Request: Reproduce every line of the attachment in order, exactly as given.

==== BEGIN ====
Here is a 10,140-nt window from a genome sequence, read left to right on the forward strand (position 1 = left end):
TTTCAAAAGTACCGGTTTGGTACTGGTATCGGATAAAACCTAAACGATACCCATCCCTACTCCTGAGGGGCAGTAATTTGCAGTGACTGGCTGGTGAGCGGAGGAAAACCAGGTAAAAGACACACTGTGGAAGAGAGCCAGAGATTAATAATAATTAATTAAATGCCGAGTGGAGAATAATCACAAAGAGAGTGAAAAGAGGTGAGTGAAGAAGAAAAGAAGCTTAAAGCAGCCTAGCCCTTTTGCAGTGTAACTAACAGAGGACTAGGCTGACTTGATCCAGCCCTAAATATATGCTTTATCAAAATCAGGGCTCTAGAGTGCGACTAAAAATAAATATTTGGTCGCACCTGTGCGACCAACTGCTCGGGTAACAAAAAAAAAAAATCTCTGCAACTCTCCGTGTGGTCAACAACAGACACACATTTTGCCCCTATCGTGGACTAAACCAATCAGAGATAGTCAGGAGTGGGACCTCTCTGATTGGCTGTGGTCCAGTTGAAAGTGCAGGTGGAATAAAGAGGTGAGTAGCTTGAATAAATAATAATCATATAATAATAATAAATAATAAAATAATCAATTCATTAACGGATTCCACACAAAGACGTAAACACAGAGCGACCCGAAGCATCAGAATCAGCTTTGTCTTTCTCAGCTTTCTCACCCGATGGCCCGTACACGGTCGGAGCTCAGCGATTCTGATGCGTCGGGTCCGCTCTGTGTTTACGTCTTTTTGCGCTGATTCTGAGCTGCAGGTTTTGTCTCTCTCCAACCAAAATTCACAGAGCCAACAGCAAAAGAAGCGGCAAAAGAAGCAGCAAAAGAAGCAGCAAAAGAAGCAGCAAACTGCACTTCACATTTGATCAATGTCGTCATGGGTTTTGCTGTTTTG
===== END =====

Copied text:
Here is a 10,140-nt window from a genome sequence, read left to right on the forward strand (position 1 = left end):
TTTCAAAAGTACCGGTTTGGTACTGGTATCGGATAAAACCTAAACGATACCCATCCCTACTCCTGAGGGGCAGTAATTTGCAGTGACTGGCTGGTGAGCGGAGGAAAACCAGGTAAAAGACACACTGTGGAAGAGAGCCAGAGATTAATAATAATTAATTAAATGCCGAGTGGAGAATAATCACAAAGAGAGTGAAAAGAGGTGAGTGAAGAAGAAAAGAAGCTTAAAGCAGCCTAGCCCTTTTGCAGTGTAACTAACAGAGGACTAGGCTGACTTGATCCAGCCCTAAATATATGCTTTATCAAAATCAGGGCTCTAGAGTGCGACTAAAAATAAATATTTGGTCGCACCTGTGCGACCAACTGCTCGGGTAACAAAAAAAAAAAATCTCTGCAACTCTCCGTGTGGTCAACAACAGACACACATTTTGCCCCTATCGTGGACTAAACCAATCAGAGATAGTCAGGAGTGGGACCTCTCTGATTGGCTGTGGTCCAGTTGAAAGTGCAGGTGGAATAAAGAGGTGAGTAGCTTGAATAAATAATAATCATATAATAATAATAAATAATAAAATAATCAATTCATTAACGGATTCCACACAAAGACGTAAACACAGAGCGACCCGAAGCATCAGAATCAGCTTTGTCTTTCTCAGCTTTCTCACCCGATGGCCCGTACACGGTCGGAGCTCAGCGATTCTGATGCGTCGGGTCCGCTCTGTGTTTACGTCTTTTTGCGCTGATTCTGAGCTGCAGGTTTTGTCTCTCTCCAACCAAAATTCACAGAGCCAACAGCAAAAGAAGCGGCAAAAGAAGCAGCAAAAGAAGCAGCAAAAGAAGCAGCAAACTGCACTTCACATTTGATCAATGTCGTCATGGGTTTTGCTGTTTTG